The second thing that the audience needs to know is that state-sanctioned assassinations are not simple operations to plan and execute. Targeted killing operations only make sense if they are used as a deterrent or if a certain target is important enough that his/her death would deal a significant blow to the adversary nation-state. To be a target of interest, you have to be irreplaceable. If someone can take your place half an hour after your death and continue your work, assassination is meaningless.

Whoever planned this operation clearly thought that Dr Mohsen Fakhrizadeh was irreplaceable thus worth the risk of possible consequences (in terms of Iranian retaliation) for placing a kill order on his name. This means that, in order for the operation to be successful, operators needed to conduct intelligence gathering. They needed to know Dr Mohsen Fakhrizadeh’s exact movements and daily routines in order to know when and where they would be able to strike. Intelligence gatherings with regard to target movements could have been done via satellite imagery, tracking cellphone signals, having teams on the ground physically following the target or they could have bribed someone within the doctor’s inner circle who is familiar with his schedule and not exactly a supporter of the Iranian regime.

Whatever the strategy used may have been, it was the job of the Office of Counterintelligence to identify these threats and eliminate them. Hence, it was complete operational failure on their part. Iran has vowed revenge, which will most likely follow in some form of a terrorist attack, aided by the Lebanese Hezbollah. I do not believe that US military personnel will be the target of these attacks, because Iran does not want to ruin the possibility of future negotiations with the new Biden administration, which has announced their interest to rejoin the Iran nuclear deal (JCPOA).

I have read some of the political commentaries which say that the goal of this assassination was not to cripple the Iranian nuclear program but to cripple Joe Biden’s chances of getting the Iranians back to the negotiating table for the JCPOA. My opinion is that one does not exclude the other. This targeted killing achieved both of these things. The chief nuclear scientist is off the chessboard and Joe Biden will in fact have a harder time bringing Iranians back to the negotiating table, since the Iranian hardliners will wholeheartedly oppose this idea of renegotiating. Finally, if Iranians ever want to be taken seriously as a regional power, they need to address many of their internal flaws, including the flaws in the counterintelligence sector.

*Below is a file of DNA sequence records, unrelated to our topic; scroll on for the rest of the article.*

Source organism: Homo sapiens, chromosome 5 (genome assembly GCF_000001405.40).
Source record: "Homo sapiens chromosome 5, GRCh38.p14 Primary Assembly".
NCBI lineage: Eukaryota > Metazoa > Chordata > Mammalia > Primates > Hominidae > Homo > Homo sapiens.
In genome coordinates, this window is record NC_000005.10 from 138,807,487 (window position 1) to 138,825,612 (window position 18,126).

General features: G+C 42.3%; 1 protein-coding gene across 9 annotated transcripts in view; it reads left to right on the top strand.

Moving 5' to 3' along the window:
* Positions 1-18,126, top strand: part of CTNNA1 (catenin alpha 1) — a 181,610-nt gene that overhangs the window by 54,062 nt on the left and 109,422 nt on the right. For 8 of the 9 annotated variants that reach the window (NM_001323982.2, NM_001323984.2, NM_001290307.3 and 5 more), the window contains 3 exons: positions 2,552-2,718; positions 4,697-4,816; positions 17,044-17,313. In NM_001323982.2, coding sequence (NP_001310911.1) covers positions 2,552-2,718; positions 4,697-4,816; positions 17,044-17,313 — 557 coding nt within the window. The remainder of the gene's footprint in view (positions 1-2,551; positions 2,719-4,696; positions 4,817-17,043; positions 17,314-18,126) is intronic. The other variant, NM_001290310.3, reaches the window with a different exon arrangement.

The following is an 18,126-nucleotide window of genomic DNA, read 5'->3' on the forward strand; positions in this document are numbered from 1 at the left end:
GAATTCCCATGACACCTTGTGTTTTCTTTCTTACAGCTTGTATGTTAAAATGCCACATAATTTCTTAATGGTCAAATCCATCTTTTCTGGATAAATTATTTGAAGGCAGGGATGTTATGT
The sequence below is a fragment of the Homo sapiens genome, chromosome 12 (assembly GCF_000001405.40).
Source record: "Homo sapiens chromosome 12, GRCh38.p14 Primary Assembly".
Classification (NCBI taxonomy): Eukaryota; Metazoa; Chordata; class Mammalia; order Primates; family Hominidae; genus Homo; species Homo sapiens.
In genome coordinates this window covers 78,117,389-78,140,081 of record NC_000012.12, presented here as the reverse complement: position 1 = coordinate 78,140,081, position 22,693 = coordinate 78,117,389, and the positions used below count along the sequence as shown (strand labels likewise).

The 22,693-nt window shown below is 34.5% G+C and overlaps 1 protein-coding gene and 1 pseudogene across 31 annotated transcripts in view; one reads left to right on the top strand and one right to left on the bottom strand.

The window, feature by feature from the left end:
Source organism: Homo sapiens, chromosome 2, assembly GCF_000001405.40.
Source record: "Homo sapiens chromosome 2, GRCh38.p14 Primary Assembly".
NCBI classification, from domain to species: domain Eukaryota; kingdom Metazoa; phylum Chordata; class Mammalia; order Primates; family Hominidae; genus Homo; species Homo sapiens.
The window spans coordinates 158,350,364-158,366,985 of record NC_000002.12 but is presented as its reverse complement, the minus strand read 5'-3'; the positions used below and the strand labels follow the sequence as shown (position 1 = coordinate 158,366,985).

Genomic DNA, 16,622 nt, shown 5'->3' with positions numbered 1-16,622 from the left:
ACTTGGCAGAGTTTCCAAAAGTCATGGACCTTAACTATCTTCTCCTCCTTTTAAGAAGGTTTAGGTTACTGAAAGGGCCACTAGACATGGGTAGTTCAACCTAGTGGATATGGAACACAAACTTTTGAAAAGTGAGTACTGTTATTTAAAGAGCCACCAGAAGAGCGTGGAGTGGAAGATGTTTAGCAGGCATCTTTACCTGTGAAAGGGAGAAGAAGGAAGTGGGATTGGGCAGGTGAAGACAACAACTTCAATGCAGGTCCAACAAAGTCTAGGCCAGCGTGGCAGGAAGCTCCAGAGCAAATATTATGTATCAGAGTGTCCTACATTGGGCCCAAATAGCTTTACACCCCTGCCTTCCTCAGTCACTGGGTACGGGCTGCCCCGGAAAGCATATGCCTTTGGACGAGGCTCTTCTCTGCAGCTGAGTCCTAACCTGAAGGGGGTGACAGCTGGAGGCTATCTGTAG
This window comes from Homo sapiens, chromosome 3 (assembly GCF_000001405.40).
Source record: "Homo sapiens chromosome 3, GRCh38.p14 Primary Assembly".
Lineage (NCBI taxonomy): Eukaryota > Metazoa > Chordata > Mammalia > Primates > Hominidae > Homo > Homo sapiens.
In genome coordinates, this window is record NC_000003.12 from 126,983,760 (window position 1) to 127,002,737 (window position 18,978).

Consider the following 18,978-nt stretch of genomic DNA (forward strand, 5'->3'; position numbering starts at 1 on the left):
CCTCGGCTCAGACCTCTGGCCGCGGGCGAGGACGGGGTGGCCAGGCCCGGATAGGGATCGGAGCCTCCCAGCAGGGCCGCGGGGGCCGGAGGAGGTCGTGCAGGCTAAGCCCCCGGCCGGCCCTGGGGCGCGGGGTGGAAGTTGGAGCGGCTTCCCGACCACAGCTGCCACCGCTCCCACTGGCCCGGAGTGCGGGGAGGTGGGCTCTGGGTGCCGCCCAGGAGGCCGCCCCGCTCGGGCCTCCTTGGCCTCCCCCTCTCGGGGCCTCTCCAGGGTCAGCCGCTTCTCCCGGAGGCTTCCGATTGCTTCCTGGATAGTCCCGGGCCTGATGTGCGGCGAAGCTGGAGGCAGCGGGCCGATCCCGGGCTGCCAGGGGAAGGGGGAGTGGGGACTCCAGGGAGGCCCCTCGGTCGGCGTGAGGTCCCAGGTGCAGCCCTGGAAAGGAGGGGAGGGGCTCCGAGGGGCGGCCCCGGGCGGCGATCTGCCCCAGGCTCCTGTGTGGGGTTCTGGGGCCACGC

Sources

Aljazeera (2020): Iran: ‘Smart satellite-controlled machinegun’ killed scientist, https://www.aljazeera.com/news/2020/12/7/iran-smart-satellite-controlled-machine-gun-killed-scientist, accessed 15.12.2020

The New York Times (2020): Killer Robot? Assassination of Iranian Scientist Feeds Conflicting Accounts, https://www.nytimes.com/2020/12/02/world/middleeast/iran-assassination-nuclear-scientist.html, accessed 14.12.2020

The New York Times (2020): Iran’s Top Nuclear Scientist Killed in Ambush, State Media Say, https://www.nytimes.com/2020/11/27/world/middleeast/iran-nuclear-scientist-assassinated-mohsen-fakhrizadeh.html, accessed 15.12.2020

Times of Israel (2020): Iran official claims several arrested over nuclear scientist’s killing, https://www.timesofisrael.com/iran-official-claims-several-arrested-over-nuclear-scientists-killing/, accessed 14.12.2020

Times of Israel (2020): Iran accuses exiled dissident group of helping Israel kill top nuclear scientist, https://www.timesofisrael.com/iran-accuses-exiled-dissident-group-of-helping-israel-kill-nuclear-researcher/, accessed 15.12.2020